Still dealing with concerns from an early engine cutoff that did not affect the success of a March 22 rocket launch, United Launch Alliance is now looking at launching its next Atlas V rocket no earlier than early summer, the company announced today.
But a critically timed NASA asteroid mission should still blast off as planned in September, the company stated.
The company is getting to the bottom of an unexpected glitch that occurred in its latest Atlas V launch, when the rocket carried an Orbital ATK Cygnus capsule into space. On that launch, the rocket’s first-stage engine cut off six seconds early. ULA was able to overcome that by burning the second stage engine longer than planned. But the anomaly has put a hold on future Atlas V launches until engineers figure out and address the glitch.
ULA was scheduled to launch a military MUOS-5 satellite atop an Atlas V on March 29, and initially delayed that to May 12. Now that’s being pushed back to “early summer,” though no specific date has been set.
The current stand-down also is likely to impact the launch timetables for other missions ULA was planning this year, though the company assured it would not affect the big NASA asteroid science mission set to launch in September. Nor should it push any of the planned 2016 launches out of this calendar year, ULA reported.
The NASA’s OSIRIS-REx spacecraft cannot afford much delay. NASA plans to send that spacecraft to an asteroid called Bennu, arriving there in August 2018. The following year it is to robotically collect samples and begin doing various surveys and scientific measurements. Then it is to return to Earth with the samples by September 2023, seven years after launch.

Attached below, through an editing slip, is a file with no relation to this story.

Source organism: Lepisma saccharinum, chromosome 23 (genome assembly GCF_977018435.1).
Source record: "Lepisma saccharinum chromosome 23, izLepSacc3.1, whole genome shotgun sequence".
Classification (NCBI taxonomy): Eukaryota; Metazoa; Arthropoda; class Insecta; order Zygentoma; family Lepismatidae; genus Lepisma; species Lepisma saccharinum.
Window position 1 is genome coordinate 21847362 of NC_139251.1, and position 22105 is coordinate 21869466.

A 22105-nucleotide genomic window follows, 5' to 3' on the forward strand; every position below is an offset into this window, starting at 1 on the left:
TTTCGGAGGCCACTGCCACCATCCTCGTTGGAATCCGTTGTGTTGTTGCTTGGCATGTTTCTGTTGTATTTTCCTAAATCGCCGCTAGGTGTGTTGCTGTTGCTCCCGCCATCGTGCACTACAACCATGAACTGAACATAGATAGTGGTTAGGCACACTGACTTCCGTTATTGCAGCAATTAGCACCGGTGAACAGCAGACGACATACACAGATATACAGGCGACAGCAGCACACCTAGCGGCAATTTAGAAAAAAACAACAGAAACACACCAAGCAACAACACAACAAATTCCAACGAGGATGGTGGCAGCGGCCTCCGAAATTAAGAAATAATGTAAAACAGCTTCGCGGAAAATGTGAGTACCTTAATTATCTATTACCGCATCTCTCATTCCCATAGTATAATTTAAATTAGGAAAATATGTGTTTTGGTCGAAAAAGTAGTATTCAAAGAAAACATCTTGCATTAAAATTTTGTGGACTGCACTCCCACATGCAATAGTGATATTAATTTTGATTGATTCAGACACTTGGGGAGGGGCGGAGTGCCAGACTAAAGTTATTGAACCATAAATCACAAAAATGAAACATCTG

OSIRIS-REx must launch in September or early October of this year if the spacecraft is to match its revolution around the sun with Bennu’s so that they can rendezvous. Prior to the March 22 problem, that mission’s blast-off was set for Sept. 3.
“The Atlas V MUOS-5 launch is targeted for early summer; a new launch date has not been secured on the Eastern Range,” the ULA statement reported. “The impact to the remainder of the Atlas V manifest is in review with new launch dates being coordinated with our customers. All missions manifested for 2016 are expected to be successfully executed by the end of the year, including OSIRIS-REx, which will remain in early September to support its critical science window.”
The ULA statement also said that the next Atlas V rocket, for the MUOS-5 satellite, has been set up on a launch vehicle stand in the Vertical Integration Facility at Cape Canaveral Air Force Station. That will allow for engine inspections, to make sure everything is ready for launch.
The flawed March 22 launch nonetheless successfully propelled the Cygnus on its trip to the International Space Station, where it delivered more than 7,700 pounds of supplies and equipment.
Until now, the Atlas V has been America’s most reliable rocket available for such missions. In 62 launches since 2002, including the March 22 mission, it has never failed.